Fuse is long for fireworks violations

Police tolerance is understandable, mostly

By The Mercury

We enjoy fireworks —  shooting them off and watching them. We always have, though if our property were damaged by fireworks, even legal ones used carelessly, we might well have second thoughts.

It’s unwise, even dangerous, to use fireworks during dry spells, and we’re occasionally irritated by all the noise, but the latter objection is easily overcome by the fact that fireworks here are legal only for a few days a year around the Fourth of July. If we can’t be a little tolerant then, then we’re not tolerant enough.

We’re glad most members of the City Commission, which took up the issue yet again Tuesday night, want to continue to allow citizens to shoot off fireworks. And we don’t have major reservations with many of the ideas they discussed. Giving the mayor the authority to ban fireworks in an emergency after consulting with fire and other city officials seems sensible, though we would hope the fire chief’s view would carry the greatest weight. Mayor Loren Pepperd has a valid point in saying an elected official ought to take the heat for what in some circles would be an unpopular decision.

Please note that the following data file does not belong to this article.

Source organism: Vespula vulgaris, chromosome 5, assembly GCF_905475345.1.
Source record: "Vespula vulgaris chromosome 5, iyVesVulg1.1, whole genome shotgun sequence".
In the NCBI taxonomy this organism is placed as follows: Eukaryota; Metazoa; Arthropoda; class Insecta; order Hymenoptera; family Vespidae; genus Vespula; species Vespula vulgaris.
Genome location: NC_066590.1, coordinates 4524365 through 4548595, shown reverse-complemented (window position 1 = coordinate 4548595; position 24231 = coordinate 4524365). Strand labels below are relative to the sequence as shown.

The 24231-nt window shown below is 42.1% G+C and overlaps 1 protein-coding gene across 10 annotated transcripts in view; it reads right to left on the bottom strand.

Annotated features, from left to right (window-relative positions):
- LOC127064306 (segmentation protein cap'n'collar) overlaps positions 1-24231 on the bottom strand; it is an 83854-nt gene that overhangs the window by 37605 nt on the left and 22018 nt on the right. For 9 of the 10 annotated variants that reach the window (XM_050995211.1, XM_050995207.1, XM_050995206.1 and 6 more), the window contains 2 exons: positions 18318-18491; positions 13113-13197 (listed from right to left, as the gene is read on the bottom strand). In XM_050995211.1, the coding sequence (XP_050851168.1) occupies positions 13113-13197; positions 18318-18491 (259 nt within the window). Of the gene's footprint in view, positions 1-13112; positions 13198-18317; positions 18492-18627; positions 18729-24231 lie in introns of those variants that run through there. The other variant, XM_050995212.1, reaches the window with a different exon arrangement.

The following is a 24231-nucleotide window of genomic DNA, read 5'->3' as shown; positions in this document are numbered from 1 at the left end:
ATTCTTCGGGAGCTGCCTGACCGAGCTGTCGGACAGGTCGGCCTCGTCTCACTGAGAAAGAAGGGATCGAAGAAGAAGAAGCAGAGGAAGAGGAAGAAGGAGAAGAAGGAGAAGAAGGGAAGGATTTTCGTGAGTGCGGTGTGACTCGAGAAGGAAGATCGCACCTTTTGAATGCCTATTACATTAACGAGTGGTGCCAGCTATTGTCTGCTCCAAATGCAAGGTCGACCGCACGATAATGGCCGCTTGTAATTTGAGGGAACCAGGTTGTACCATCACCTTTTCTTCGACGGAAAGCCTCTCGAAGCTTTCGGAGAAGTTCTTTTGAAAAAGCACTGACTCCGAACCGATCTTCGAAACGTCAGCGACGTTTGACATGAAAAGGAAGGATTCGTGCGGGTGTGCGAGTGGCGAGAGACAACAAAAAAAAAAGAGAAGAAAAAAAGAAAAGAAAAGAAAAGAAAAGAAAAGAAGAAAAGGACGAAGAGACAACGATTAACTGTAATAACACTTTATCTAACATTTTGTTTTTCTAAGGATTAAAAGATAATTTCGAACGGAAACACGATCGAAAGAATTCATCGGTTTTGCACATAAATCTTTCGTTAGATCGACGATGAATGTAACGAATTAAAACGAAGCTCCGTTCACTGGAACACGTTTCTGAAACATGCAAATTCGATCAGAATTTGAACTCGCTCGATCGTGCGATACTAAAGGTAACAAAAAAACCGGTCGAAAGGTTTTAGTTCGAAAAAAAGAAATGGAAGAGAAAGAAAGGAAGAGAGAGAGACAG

Yet we wonder how much difference the discussion of fireworks regulations will make if the director of the Riley County Police Department says his department generally doesn’t — and won’t —enforce existing regulations, especially if the violators are juveniles.

His reasons make plenty of sense, but we wish RCPD Director Brad Schoen, who rarely minces his words, hadn’t made the department’s position quite so clear and quite so public.

Director Schoen is right that there is no place to detain juveniles, who probably commit a disproportionate share of violations. And he’s right that the court system, with its limited budget, has other priorities. Besides, as he pointed out, what remains of fireworks after they’re shot off wouldn’t win many convictions.

Director Schoen could have told officials that individually and let residents think twice about shooting fireworks off in the streets. That’s been common practice for years,  often is done with adult supervision and, fortunately, has caused few problems. But the people doing it also knew that they could be in trouble if that car coming down the street was a police cruiser. Breaking the law, even a lesser law, was still breaking the law, and it carried at least the threat of enforcement. If that possibility is removed, about all that’s left of the law is a recommendation.

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